- A lack of unity and the presence of factions in the church
- Conflicting visions for the church
- A church’s resistance to change
- Power and control struggles
- Personality conflicts
- Poor people skills on the part of the pastor
- Conflict over leadership styles
- Dissatisfaction with the pastor’s performance
- Theological differences
All of these reasons for forced exits can be summarized in one word: conflict. When a pastor is forced out of ministry, it is usually because he has been unsuccessful at resolving differences with other people in his church. As the Christianity Today survey further reveals:
- 45 percent of ousted pastors think they could have done more to avoid being forced out.10
- Resolving conflict is the primary action they wish they had taken sooner.11
- They believe conflict management was the area of training most lacking in their seminary or Bible college education.12
Do you see the pattern? Pastors are not being adequately trained in conflict resolution; conflict brings down thousands of them every year; churches engage in spiritual battle without proper leadership. And then churches wonder why they have so little fruit and suffer so much defeat.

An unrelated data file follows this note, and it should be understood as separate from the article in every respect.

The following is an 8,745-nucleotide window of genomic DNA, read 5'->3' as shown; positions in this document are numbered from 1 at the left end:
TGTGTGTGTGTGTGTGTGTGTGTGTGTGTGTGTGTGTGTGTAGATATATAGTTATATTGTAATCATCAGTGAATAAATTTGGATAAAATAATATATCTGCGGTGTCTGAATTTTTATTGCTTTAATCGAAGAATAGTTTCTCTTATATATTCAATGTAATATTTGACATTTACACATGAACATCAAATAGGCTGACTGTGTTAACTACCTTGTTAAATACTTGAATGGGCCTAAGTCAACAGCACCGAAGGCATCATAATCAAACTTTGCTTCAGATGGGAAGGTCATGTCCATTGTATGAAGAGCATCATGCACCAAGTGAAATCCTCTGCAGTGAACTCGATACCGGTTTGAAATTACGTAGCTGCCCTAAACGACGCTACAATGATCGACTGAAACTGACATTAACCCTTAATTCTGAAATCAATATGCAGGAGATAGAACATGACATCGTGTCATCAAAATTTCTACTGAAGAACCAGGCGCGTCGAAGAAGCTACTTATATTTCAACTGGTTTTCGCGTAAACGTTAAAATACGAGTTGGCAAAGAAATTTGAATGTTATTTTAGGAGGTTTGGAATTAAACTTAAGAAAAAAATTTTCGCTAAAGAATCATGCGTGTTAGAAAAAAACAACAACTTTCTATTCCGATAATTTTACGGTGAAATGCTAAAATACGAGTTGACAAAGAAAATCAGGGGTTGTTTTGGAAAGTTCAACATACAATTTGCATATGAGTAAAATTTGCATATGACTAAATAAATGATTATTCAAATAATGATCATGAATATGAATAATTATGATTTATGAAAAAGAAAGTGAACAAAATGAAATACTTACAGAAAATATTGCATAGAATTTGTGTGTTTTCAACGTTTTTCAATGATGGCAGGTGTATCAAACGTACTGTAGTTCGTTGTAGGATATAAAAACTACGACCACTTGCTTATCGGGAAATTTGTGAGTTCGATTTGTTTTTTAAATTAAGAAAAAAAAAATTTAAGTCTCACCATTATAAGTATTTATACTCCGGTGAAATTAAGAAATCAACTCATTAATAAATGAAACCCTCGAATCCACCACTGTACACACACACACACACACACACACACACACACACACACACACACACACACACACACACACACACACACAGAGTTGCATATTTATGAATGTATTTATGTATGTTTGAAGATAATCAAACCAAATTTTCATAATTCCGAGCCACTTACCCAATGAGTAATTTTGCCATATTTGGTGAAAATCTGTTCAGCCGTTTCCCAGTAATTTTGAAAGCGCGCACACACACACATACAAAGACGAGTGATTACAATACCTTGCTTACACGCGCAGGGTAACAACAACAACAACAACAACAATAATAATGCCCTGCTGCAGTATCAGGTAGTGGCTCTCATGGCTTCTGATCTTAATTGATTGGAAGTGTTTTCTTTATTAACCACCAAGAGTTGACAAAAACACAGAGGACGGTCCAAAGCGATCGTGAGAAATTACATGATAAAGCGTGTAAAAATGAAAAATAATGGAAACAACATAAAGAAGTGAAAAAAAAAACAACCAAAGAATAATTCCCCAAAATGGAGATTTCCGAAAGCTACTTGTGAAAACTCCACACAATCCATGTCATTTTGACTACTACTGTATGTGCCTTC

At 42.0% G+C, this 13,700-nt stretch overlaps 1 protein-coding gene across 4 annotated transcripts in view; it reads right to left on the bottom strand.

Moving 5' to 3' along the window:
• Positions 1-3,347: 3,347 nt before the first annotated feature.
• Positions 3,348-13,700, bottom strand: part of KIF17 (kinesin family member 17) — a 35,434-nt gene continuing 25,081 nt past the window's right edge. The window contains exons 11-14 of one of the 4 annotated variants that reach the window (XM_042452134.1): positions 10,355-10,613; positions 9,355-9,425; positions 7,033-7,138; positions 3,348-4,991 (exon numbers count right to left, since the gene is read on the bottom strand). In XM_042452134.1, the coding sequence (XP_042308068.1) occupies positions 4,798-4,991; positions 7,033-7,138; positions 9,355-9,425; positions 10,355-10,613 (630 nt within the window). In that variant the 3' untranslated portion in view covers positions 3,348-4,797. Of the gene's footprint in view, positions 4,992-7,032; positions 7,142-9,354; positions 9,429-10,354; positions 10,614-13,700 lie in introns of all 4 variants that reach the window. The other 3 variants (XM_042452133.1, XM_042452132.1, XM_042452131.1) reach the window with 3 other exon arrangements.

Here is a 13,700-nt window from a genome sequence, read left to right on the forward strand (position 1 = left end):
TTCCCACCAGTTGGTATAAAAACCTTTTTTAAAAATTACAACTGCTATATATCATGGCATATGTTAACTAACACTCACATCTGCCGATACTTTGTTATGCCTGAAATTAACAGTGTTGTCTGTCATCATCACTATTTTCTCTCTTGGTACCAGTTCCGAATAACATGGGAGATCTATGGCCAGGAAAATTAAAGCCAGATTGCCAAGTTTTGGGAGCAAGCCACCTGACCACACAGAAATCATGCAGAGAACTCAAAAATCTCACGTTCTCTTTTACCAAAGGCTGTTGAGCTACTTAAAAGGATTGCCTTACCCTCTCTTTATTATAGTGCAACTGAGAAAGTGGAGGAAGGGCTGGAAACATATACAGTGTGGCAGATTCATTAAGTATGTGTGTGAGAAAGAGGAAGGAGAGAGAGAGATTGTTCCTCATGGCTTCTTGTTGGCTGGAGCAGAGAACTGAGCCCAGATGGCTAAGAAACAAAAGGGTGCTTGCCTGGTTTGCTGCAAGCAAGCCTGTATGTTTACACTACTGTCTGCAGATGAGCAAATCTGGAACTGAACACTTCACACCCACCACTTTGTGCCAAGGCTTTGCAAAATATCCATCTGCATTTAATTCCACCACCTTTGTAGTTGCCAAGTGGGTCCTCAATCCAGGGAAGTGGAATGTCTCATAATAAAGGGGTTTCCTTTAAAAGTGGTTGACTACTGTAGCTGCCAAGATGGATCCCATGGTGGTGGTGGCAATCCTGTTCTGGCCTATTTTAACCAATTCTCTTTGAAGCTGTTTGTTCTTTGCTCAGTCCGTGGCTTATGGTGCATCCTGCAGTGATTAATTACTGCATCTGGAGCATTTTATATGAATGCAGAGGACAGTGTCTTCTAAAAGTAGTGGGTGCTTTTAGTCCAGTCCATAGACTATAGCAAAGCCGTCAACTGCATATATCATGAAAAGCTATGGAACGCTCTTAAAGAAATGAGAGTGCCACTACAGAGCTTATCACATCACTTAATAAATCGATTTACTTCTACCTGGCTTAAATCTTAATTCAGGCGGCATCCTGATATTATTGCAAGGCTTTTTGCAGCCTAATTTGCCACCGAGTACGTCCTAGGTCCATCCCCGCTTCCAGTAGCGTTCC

No secular business would accept such high leadership losses. Executive turnover in the business world typically costs employers from 12 to 18 months of the executive’s annual salary.13 If this figure were applied to pastoral turnovers, we would see that they are costing the church over $684 million dollars a year! If you measured the cost in terms of seminary or Bible college expenses that go down the drain whenever a pastor leaves the ministry, you would come up with a similar appalling number.
But the cost to the kingdom cannot be measured in terms of money. How precious is the gift of preaching the gospel, and what is the cost when a pastor loses his pulpit and his gift is silenced? How precious is the witness of a vibrant church to its community, and what is the cost when a forced exit splits a church and results in two hostile congregations? How precious is the privilege of being raised by both parents, and what is the cost when a pastor is not there to prevent a divorce and a child is torn between two warring parents?
Whatever the measure, the cost of losing thousands of pastors each year is astronomical. The church cannot afford to let these losses continue.